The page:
A police force in China has attracted online mockery, after releasing a series of recruitment posters reminiscent of publicity materials for action movies. The Fuyan police, in China's Xinjiang region, released the images earlier this week.

The posters show armed officers in tactical gear, set against backdrops including snow-covered mountains, futuristic tunnels, and cloudy skies, that appear to be computer generated. Movie-style slogans, such as, “Wherever there is danger – we are there,” and “We are always ready to guarantee security and peace,” are emblazoned on the images.

Xinjiang police recruitment poster A recruitment poster created by China's Fuyan police, which attracted online derision for its similarity to an action movie poster. Photo: Weibo / Fuyan Police

Despite the somewhat unrealistic appearance of the scenes depicted, an official writing on the Weibo social networking page of the province's Ministry of Public Security said: “This isn't for show, this isn't staged, this is the real scene from their training."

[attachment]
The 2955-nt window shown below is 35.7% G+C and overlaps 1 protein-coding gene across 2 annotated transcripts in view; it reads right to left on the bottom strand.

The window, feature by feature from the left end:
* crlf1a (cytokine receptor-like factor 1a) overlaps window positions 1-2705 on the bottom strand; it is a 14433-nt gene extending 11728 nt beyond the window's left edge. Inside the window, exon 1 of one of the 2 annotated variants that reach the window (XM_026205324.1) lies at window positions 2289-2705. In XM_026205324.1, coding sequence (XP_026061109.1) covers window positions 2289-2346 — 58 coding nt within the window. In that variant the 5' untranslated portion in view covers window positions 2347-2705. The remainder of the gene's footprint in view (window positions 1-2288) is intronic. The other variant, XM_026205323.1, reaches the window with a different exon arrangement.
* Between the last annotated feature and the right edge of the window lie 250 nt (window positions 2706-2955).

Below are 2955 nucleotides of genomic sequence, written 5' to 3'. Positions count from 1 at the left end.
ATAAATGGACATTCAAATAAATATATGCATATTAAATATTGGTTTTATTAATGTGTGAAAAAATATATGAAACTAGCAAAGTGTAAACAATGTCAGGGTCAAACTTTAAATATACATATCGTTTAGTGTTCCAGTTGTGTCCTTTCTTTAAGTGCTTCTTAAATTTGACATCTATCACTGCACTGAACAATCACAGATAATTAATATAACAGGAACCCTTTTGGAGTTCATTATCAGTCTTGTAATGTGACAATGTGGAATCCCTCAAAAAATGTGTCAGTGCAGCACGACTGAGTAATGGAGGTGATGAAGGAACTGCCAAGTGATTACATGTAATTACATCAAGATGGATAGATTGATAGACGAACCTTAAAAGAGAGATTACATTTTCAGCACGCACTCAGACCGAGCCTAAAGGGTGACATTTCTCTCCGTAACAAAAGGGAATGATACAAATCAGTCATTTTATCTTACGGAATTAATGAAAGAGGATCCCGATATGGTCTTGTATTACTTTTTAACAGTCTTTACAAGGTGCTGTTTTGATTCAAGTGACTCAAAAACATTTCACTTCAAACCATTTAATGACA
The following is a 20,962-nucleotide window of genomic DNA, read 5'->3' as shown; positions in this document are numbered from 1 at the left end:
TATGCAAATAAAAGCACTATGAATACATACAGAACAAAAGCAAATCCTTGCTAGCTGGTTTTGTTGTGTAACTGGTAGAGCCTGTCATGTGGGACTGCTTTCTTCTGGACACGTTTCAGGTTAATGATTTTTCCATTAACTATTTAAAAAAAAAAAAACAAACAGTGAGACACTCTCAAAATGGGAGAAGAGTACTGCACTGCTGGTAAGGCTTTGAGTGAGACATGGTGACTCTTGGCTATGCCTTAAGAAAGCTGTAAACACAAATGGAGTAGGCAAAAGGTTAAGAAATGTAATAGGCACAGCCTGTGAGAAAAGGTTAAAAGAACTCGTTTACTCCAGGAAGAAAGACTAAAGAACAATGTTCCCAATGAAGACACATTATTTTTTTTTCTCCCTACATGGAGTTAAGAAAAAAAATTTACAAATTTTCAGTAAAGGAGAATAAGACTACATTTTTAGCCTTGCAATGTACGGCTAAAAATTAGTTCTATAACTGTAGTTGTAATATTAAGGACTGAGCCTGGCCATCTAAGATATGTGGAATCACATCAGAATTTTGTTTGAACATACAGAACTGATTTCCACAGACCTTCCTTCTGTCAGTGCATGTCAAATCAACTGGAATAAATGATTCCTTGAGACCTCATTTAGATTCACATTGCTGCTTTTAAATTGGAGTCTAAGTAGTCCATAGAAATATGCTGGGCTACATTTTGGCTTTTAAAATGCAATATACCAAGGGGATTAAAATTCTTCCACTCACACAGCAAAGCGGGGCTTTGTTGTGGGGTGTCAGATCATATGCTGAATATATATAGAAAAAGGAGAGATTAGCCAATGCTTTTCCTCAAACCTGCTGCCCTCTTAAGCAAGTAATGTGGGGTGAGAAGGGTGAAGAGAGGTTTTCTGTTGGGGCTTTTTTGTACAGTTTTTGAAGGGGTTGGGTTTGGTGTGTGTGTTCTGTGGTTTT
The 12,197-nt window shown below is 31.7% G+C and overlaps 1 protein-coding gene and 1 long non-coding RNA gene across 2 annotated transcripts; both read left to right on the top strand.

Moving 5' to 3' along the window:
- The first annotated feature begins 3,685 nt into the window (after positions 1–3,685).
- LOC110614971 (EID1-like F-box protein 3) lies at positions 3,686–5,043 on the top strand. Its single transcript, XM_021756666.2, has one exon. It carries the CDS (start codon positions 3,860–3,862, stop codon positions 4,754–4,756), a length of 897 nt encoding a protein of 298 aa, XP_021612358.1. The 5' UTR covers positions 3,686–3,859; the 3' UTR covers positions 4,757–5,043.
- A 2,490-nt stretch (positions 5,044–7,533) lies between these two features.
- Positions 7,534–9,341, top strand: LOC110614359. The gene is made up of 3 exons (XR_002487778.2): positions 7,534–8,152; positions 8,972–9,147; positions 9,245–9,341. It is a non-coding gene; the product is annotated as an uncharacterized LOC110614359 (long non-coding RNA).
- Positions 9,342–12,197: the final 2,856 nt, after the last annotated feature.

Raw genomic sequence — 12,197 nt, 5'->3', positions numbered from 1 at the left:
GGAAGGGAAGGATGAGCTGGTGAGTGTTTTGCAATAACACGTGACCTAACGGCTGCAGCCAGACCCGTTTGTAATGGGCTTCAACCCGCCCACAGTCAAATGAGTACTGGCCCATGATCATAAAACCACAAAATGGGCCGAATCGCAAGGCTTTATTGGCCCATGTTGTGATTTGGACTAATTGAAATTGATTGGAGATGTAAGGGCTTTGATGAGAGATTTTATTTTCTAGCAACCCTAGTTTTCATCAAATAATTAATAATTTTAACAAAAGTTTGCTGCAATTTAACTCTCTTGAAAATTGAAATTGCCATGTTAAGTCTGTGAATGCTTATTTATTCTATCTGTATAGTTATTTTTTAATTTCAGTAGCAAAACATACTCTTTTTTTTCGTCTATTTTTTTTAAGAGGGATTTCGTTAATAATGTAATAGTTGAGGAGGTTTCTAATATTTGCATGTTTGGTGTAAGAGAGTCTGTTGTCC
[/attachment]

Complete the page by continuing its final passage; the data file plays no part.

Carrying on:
Some Chinese, commenting on social media, appeared to be less than convinced however. “I am full of respect for the police, but this isn’t staged?!” one Weibo user wrote. “This isn’t for show. ... are you insulting my intelligence?” another said, according to EJInsight.

Fuyan police recruitment poster A recruitment poster created by China's Fuyan police, which attracted online derision for its similarity to an action movie poster. Photo: Weibo / Fuyan Police

The Fuyan police are not the first Chinese force to publish recruitment ads in this style. Last year, police in Chengdu, China, published posters showing officers posing with a crossbow and performing a martial arts high kick.

Other Chinese police forces, however, have adopted a more sedate approach, as this poster from the city of Yangshuo shows – the force's slogan is, “Yangshuo landscape is beautiful, police-community relationship is harmonious.”

Yangshuo police A poster for the police for in Yangshuo, China, advertising community relations. Photo: Mark Hanrahan